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I'm trying to decide if MSMQ is the right tool for communication between our application and a third party web service we are currently communicating with directly. We're looking to uncouple this such that if the service goes down, life could still go on as normal.

I can't find anything outside the usual MS fluff about it being the greatest thing and solving all your problems etc etc. It would be really useful if I could find some information that was somewhere between marketing fluff and API - like an architecture diagram of the components and how they integrate with each other, and more importantly how I integrate with them.

It's probably that I'm just looking for the information in the wrong places, so if someone could point me in the right direction, I'd appreciate it.

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3 Answers 3

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A typical MSMQ architecture would be composed of 3 parts...

  • Message Queue - This would be on one of your servers. You would have to install the MSMQ bits and create your queue.
  • Client - Your client would insert messages into the queue. I'm assuming you're using .NET. If so, most of what you want is going to be located in the System.Messaging namespace.
  • Windows Service - This would also run on a server, probably the same server as your queue. Its job would be to watch the queue, process messages as they come in, handle making sure the external service is available, and probably do some logging.

Here's an article that should go into a little more detail and give you some code samples.

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Okay, so from the sound of things, it's a significant amount of work. I've already got a hand rolled design that is ironed out conceptually at least including the edge cases we could think of. If it's significant work to use MSMQ, I'm wondering if it's advantageous to use that over a specialized queue for this application. –  BenAlabaster Oct 9 '09 at 16:32
    
It isn't much work to install MSMQ, create a queue, and insert messages. The bulk of the work will be in the Windows Service. All of it is very doable though, especially if you're pretty familiar with .NET. –  codeConcussion Oct 9 '09 at 17:29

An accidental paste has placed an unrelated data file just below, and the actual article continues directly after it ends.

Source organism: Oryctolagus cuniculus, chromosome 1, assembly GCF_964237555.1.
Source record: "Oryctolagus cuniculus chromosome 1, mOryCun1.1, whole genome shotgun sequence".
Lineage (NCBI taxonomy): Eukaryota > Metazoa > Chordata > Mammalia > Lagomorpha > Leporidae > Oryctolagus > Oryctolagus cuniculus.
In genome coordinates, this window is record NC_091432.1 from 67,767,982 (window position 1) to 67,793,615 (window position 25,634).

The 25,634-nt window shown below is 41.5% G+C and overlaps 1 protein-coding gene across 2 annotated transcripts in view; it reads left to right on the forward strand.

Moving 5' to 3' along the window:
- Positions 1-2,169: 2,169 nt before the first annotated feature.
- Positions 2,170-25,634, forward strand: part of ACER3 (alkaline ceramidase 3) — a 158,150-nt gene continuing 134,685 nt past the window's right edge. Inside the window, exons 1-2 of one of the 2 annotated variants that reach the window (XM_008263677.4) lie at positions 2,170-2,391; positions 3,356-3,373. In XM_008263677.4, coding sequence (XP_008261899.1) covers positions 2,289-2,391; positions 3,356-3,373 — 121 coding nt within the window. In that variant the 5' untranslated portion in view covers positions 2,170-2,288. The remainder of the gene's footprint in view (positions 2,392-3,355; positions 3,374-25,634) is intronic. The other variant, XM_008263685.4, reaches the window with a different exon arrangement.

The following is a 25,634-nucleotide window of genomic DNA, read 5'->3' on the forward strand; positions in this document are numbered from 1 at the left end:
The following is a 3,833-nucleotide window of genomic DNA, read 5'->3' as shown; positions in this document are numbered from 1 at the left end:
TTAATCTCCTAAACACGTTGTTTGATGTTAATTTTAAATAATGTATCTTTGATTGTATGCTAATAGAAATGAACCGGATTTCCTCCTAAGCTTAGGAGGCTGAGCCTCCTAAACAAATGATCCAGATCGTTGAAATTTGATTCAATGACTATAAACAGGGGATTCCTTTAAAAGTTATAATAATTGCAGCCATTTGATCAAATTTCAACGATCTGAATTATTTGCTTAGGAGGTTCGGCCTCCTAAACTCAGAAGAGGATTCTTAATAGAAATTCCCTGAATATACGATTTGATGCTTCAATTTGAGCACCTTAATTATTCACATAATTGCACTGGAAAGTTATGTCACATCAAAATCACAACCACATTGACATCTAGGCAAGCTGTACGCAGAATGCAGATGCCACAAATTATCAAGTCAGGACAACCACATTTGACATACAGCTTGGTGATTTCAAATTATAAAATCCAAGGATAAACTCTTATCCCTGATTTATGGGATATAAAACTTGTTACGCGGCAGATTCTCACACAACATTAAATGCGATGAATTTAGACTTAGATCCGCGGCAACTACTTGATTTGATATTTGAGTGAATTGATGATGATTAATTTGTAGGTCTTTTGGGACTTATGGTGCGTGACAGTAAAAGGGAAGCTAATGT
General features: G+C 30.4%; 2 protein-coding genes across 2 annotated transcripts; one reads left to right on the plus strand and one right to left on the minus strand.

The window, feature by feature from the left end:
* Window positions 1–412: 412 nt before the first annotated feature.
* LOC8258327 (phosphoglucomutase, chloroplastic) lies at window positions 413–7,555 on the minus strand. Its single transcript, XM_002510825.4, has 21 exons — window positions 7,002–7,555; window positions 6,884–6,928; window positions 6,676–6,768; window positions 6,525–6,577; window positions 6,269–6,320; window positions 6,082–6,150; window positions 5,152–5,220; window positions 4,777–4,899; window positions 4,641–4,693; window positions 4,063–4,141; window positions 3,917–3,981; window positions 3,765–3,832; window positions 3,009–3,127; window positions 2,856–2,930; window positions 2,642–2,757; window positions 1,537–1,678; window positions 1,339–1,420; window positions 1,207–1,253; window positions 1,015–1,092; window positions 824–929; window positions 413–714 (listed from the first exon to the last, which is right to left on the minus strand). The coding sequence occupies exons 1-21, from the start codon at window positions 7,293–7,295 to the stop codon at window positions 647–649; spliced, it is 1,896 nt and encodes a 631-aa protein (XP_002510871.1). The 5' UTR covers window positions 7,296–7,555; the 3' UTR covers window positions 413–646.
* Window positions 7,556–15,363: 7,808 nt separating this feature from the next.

Okay, this clarifies what I thought, that I would have to write the windows service that processes the queue as well as the process for queuing up the item. So MSMQ doesn't really actually save me a whole lot of time over using a table in my existing database. –  BenAlabaster Oct 13 '09 at 15:07

MSMQ is a implementation of a message queue as are websphere mq and a bunch of other systems. When looking into the concepts and high level architecture I would suggest reading up on message queue's and how they are applied in disconnected scenario's. I can highly recommend Patterns of Enterprise Application Architecture. For specific examples on msmq check out Pro MSMQ: Microsoft Message Queue Programming it doesn't contain allot of special information but it does group it allot better then most resources available on the internet. This Hello World with MSMQ article would give you a nice overview of what it entails and it's easily executed on a development system.

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I've already previously integrated with SonicMQ which is the same kind of concept. What I'm trying to figure out is whether MSMQ is architecturally what I'm looking for. –  BenAlabaster Oct 9 '09 at 16:30

If you are calling a remote web service from your application, it makes sense to use a queue to decouple your application processing from the remote system. By abstracting the communicating through messaging and having a gateway service that is responsible for communication to the web service, you isolate your application from the latency of the web service and build fault tolerance into the design by reducing the request/response usage inside your application (since messaging is by default asynchronous - you deal with it up front).

There are frameworks for .NET that can make this much easier (such as MassTransit or NServiceBus).

You can also check out SOA Patterns (by Arnon Rotem-Gal-Oz, Manning Press, in MEAP) and Enterprise Integration Patterns (Hohpe,Woolf), the latter of which is an essential read for anyone building a message-based system.

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